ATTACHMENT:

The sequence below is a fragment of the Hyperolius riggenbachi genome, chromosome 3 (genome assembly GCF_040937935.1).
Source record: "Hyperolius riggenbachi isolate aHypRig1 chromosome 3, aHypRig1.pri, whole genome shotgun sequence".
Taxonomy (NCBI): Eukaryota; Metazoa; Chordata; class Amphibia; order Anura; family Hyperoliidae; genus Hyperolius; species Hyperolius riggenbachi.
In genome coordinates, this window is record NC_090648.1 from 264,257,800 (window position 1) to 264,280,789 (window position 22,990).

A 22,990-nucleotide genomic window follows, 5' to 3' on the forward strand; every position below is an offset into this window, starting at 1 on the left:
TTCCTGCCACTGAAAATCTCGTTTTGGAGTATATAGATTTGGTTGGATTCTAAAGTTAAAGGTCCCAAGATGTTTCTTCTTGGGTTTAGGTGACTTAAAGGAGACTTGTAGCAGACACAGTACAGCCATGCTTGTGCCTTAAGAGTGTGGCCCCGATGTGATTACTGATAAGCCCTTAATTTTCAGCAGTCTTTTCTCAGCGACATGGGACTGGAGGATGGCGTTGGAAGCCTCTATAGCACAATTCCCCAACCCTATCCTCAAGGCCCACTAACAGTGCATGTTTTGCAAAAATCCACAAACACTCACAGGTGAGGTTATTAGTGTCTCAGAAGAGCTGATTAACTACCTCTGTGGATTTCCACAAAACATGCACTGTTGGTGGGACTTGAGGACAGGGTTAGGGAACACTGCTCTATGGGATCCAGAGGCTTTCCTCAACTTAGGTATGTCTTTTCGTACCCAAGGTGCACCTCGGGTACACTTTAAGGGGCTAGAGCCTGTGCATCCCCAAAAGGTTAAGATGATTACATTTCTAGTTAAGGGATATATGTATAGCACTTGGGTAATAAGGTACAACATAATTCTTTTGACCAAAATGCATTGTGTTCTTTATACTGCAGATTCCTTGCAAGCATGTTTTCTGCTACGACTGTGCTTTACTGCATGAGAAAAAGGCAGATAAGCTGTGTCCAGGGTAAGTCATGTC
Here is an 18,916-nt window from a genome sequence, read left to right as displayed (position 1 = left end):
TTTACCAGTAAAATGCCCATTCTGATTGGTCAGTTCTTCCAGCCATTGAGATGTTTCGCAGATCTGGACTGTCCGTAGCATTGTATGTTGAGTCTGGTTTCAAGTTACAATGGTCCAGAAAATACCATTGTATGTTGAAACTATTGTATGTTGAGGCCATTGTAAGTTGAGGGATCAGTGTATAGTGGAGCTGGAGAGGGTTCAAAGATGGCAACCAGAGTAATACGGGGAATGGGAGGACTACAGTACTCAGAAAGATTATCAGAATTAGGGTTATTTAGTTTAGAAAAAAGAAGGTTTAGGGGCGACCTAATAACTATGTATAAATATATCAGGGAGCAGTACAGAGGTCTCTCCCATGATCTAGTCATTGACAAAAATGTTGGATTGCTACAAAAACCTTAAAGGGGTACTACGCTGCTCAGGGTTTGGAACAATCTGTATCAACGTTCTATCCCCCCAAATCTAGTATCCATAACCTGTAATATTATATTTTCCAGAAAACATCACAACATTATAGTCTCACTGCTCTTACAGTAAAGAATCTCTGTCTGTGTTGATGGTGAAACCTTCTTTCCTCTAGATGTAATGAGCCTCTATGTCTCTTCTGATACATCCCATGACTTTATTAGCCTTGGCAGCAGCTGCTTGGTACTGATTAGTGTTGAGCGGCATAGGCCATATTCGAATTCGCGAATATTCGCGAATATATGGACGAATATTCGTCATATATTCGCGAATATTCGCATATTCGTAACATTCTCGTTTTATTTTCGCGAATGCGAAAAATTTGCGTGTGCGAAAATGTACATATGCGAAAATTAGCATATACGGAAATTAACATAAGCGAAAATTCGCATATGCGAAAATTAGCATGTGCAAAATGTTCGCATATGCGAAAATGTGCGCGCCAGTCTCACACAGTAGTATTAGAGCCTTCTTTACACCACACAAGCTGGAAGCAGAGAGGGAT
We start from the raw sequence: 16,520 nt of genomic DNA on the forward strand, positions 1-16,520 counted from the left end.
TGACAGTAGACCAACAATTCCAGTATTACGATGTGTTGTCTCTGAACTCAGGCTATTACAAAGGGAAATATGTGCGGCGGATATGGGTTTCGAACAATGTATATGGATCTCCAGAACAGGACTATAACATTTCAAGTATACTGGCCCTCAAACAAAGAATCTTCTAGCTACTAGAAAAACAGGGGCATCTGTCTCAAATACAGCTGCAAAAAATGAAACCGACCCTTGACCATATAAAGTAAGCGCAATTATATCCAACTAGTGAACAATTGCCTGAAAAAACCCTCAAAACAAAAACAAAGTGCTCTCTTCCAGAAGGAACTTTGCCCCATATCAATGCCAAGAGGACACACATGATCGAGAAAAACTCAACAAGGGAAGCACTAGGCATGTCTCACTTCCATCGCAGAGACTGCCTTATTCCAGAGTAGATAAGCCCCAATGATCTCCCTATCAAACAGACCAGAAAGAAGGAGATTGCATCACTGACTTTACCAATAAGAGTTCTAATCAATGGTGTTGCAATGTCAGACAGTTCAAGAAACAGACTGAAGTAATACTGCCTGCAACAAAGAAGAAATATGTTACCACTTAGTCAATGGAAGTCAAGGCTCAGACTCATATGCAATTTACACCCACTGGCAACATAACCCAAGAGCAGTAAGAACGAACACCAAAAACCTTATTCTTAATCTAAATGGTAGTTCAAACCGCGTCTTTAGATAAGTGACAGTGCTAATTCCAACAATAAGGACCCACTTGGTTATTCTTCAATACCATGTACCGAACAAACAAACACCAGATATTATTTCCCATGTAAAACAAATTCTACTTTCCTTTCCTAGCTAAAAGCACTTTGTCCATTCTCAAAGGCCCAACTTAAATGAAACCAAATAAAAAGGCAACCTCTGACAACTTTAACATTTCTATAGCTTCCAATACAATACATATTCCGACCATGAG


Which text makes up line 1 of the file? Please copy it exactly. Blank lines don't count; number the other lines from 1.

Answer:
The sequence below is a fragment of the Hyperolius riggenbachi genome, chromosome 3 (genome assembly GCF_040937935.1).